Bodhidharma, a member of the Indian Kshatriya warrior class and a master of staff fighting, developed a system of 18 dynamic tension exercises. These movements found their way into print in 550 A.D. as the Yi Gin Ching, or Changing Tendon and Washing Marrow Classic. We know part of the system today as the Lohan (Priest-Scholar) 18 Hand Movements, the basis of Chinese Temple Boxing and the Shaolin Arts.
In fact, Tendon here means meridians in Acupuncture
theory, and here generally it indicates twelve regular
meridians and eight special meridians. Marrow means heart here. In
fact, Acupuncture theory originated from Tao-pursuing practice and
meridians play the key role for human’s corporeal existence
which has been verified in the West. Changing meridians, in fact,
implies to open up all channels throughout the body and get rid off
all impedance in them. When such aim achieved, Qi can arise naturally
to play its deserved role and gradually change the corporeal body
in every aspect. When all channels are opened up and Qi arises in
abundance and circulates fluently without any hindrance patients can
own the power to first resist the invasion of diseases and later such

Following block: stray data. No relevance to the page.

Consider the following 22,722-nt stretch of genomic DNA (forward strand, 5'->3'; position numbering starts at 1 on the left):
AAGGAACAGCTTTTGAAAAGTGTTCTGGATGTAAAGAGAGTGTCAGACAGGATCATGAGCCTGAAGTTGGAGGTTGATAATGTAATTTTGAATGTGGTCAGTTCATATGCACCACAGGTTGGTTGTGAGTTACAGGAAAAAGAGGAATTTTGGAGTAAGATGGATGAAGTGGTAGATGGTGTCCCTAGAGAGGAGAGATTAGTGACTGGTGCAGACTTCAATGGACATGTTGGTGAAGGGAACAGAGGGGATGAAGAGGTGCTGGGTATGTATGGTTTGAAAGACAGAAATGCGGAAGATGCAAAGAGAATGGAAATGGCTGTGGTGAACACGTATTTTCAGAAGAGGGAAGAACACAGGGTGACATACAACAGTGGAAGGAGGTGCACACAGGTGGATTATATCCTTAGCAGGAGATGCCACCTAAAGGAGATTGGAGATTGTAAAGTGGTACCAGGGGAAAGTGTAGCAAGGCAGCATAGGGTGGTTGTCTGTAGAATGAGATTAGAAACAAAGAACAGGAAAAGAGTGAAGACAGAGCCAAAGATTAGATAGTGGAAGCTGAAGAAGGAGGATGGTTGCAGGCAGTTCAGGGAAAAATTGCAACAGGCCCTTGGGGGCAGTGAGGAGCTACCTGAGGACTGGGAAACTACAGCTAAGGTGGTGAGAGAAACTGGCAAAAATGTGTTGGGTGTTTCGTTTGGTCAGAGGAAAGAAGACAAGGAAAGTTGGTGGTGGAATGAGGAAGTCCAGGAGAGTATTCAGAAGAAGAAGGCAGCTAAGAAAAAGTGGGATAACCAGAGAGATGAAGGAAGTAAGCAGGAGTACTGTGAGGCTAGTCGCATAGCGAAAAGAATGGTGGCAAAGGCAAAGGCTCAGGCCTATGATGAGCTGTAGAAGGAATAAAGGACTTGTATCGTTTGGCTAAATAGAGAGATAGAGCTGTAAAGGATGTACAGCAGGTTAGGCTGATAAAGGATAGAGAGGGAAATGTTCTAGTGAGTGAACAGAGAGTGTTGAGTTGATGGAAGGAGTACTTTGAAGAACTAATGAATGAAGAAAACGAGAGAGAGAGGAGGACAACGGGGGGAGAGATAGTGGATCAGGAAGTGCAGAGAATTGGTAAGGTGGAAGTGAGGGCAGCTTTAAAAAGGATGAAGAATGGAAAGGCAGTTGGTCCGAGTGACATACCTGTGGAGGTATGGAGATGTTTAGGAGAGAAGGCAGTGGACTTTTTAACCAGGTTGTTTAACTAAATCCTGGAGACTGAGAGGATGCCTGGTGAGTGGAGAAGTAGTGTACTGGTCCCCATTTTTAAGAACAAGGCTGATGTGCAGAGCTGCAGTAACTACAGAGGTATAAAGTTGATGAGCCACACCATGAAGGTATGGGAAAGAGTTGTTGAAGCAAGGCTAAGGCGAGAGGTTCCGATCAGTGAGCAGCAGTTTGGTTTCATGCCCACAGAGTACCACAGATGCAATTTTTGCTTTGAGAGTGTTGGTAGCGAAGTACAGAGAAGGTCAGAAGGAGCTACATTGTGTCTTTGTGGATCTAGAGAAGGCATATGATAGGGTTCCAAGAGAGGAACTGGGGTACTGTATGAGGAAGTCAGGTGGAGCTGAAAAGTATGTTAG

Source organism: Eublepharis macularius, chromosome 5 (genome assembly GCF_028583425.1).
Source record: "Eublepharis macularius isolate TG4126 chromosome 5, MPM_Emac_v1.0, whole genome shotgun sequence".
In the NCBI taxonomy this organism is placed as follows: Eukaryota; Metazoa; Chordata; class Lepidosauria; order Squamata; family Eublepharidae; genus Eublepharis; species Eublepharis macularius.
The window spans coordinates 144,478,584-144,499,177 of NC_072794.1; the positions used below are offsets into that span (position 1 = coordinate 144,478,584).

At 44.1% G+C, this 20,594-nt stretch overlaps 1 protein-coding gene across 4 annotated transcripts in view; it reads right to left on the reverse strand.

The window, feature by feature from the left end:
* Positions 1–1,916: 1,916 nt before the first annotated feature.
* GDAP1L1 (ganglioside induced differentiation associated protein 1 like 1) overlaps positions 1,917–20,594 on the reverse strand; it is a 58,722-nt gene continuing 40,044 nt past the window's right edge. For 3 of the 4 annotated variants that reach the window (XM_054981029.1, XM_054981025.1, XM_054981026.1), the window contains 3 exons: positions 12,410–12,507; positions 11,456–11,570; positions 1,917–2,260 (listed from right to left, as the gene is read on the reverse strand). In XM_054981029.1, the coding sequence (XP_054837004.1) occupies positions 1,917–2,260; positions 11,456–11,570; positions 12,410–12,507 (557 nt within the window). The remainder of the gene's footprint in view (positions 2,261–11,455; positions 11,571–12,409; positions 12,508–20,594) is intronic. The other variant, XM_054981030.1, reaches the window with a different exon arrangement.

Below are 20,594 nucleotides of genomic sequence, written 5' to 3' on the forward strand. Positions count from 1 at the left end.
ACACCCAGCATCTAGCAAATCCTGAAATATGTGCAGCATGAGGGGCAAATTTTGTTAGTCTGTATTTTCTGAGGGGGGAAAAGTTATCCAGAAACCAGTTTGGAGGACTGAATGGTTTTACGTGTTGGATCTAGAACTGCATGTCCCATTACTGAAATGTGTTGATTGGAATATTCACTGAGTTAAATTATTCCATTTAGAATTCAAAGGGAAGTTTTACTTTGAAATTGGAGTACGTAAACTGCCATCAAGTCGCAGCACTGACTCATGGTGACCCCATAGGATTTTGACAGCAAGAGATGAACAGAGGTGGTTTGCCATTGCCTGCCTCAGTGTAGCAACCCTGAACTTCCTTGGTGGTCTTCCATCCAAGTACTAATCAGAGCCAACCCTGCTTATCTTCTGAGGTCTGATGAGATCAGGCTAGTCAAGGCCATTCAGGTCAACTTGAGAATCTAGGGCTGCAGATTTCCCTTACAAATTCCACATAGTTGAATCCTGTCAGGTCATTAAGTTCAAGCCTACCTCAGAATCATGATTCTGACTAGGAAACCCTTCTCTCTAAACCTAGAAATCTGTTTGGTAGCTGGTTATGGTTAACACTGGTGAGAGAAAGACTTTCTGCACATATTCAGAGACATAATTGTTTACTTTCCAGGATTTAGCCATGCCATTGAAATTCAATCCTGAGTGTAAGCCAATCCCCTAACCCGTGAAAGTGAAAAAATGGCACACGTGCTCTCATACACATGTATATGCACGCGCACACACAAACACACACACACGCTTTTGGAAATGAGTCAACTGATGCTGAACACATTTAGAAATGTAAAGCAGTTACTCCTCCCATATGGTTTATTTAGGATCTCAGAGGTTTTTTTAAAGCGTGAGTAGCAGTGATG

two countering forces can reach a balance. Yet, if patients can persist
in the cause without any intermission the time will come that their
internal defense power can overwhelm any existence of diseases. As
a result, people can gain the long-standing health well being physically.
The legend states that Bodhidharma settled in the
Shaolin Temple of Songshan in Hunan Province in 526 A.D. "The
First Buddha", by the order of Emperor Wei on the Shao Shik Peak
of Sonn Mountain in Teng Fon Hsien, Hunan Province. The Temple was
for religious training and meditation only. Martial arts training
did not begin until the arrival of Bodhidharma in 526 A.D. Bodhidharma
died in 539 A.D. at the Shaolin Temple at age 57.
Chinese official reported encountering Bodhidharma
in the mountains of Central Asia. Bodhidharma was reportedly carrying
a staff from which hung a single sandal, and he told the official
that he was on his way back to India. When this story reached his
home, his fellow monks decided to open Bodhidharma's tomb. Inside
there was nothing but a sandal. In fact, in Chinese alchemy theory,
such skill is common and nothing special. Yet for general people,
it is impossible. Why? People only know existence and never know nonexistence.
Only both of them can constitute an entity in combination, with one
the part forming exterior and another interior.
Bodhidharma was an extraordinary being who
remains an example and an inspiration to practitioners today. He is
the source of many miraculous stories of ferocity and dedication to
the Tao. One such legend states that Bodhidharma became frustrated
once while meditating because he had fallen asleep. He was so upset
that he cut off his eyelids to prevent this interruption in meditation
from ever happening again. Yet another legend states that Bodhidharma
meditated for so long that his arms and legs eventually fell off.
This is a reminder of the true dedication and devotion necessary in
Please feel free to contact
Mr. Wang Tao
Copyrightę Wudang Taoist Internal Alchemy. All rights reserved.